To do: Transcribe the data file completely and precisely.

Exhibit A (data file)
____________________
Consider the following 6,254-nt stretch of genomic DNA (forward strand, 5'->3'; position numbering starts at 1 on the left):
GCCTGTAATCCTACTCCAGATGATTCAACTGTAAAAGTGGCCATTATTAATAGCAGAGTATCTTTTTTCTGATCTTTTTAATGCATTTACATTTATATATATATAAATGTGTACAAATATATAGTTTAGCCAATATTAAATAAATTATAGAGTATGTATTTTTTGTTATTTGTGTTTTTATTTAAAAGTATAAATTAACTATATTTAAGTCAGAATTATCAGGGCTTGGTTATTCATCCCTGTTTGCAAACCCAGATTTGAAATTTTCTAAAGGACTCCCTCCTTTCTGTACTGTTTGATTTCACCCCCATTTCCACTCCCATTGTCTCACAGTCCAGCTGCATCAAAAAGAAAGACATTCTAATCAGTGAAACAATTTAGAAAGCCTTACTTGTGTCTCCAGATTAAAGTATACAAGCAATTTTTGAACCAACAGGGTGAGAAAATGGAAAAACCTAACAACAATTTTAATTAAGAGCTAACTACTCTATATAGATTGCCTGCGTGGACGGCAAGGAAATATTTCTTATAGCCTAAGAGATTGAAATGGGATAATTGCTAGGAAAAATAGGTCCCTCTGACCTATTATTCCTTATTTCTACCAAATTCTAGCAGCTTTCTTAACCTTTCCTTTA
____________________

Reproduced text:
Consider the following 6,254-nt stretch of genomic DNA (forward strand, 5'->3'; position numbering starts at 1 on the left):
GCCTGTAATCCTACTCCAGATGATTCAACTGTAAAAGTGGCCATTATTAATAGCAGAGTATCTTTTTTCTGATCTTTTTAATGCATTTACATTTATATATATATAAATGTGTACAAATATATAGTTTAGCCAATATTAAATAAATTATAGAGTATGTATTTTTTGTTATTTGTGTTTTTATTTAAAAGTATAAATTAACTATATTTAAGTCAGAATTATCAGGGCTTGGTTATTCATCCCTGTTTGCAAACCCAGATTTGAAATTTTCTAAAGGACTCCCTCCTTTCTGTACTGTTTGATTTCACCCCCATTTCCACTCCCATTGTCTCACAGTCCAGCTGCATCAAAAAGAAAGACATTCTAATCAGTGAAACAATTTAGAAAGCCTTACTTGTGTCTCCAGATTAAAGTATACAAGCAATTTTTGAACCAACAGGGTGAGAAAATGGAAAAACCTAACAACAATTTTAATTAAGAGCTAACTACTCTATATAGATTGCCTGCGTGGACGGCAAGGAAATATTTCTTATAGCCTAAGAGATTGAAATGGGATAATTGCTAGGAAAAATAGGTCCCTCTGACCTATTATTCCTTATTTCTACCAAATTCTAGCAGCTTTCTTAACCTTTCCTTTA